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  • Vietnamese restaurants aren’t as rare in Shanghai as they used to be just a few years ago.  More choices means more opportunity pho you to find a good Vietnamese spot (I do not send my apologies for that terrible pun).  Ha Tien joins the crowd in the Taikoo Hui mall off West Nanjing Road.   How does it compare?

    The pho sells itself.  It’s aromatic broth hits you even before the server sets it on the table.  The peaks of the pink, uncooked beef like icebergs piled in the beef broth.  The beef and star anise linger on your tongue after every sip.

    The grilled betel leaf wrapped beef is a treat.  An item that I’ve never seen on a Vietnamese menu outside of Ho Chi Minh.  Though it can’t compare to the real deal in Ho Chi Minh, it’s a dish worth ordering because it’s so different.

    The dry vermicelli with grilled pork and spring rolls is a hearty dish.  The spring rolls are the star, as they maintain their crispness no matter how much chilli sauce or hoisin you douse on the noodles.  The dish comes with a side of home-made chilli sauce that provides an unexpected tang.  Bottle that up and sell it please!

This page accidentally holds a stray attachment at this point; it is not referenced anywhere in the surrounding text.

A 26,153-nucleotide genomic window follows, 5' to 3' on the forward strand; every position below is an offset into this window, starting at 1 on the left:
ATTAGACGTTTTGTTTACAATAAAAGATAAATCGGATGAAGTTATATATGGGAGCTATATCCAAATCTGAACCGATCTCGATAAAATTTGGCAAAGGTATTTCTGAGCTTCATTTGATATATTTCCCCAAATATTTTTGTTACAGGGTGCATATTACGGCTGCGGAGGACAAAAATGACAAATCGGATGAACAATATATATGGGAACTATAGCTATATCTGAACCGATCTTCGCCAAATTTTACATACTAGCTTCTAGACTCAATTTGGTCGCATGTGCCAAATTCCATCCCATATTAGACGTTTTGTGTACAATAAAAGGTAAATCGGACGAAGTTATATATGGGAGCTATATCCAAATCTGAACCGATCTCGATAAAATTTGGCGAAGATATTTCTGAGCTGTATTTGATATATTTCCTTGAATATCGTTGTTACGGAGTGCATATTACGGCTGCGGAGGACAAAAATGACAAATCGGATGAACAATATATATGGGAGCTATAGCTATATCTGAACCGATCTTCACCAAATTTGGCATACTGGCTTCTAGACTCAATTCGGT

Overall, it’s one of the better Vietnamese spots in town.  A menu that’s less than twenty items with a few good noodle choices and some items that aren’t so commonly found on other Vietnamese menus.  Meal for two, without drinks, runs about 170 RMB.



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SmartReviews is SmartShanghai’s crack squad of amateur reviewers, eating their way around the city and writing about it. They have been chosen from a large pool of applicants and given a set of strict guidelines to follow to make sure their reviews are honest, informed and fair to both potential customers and the restaurants themselves.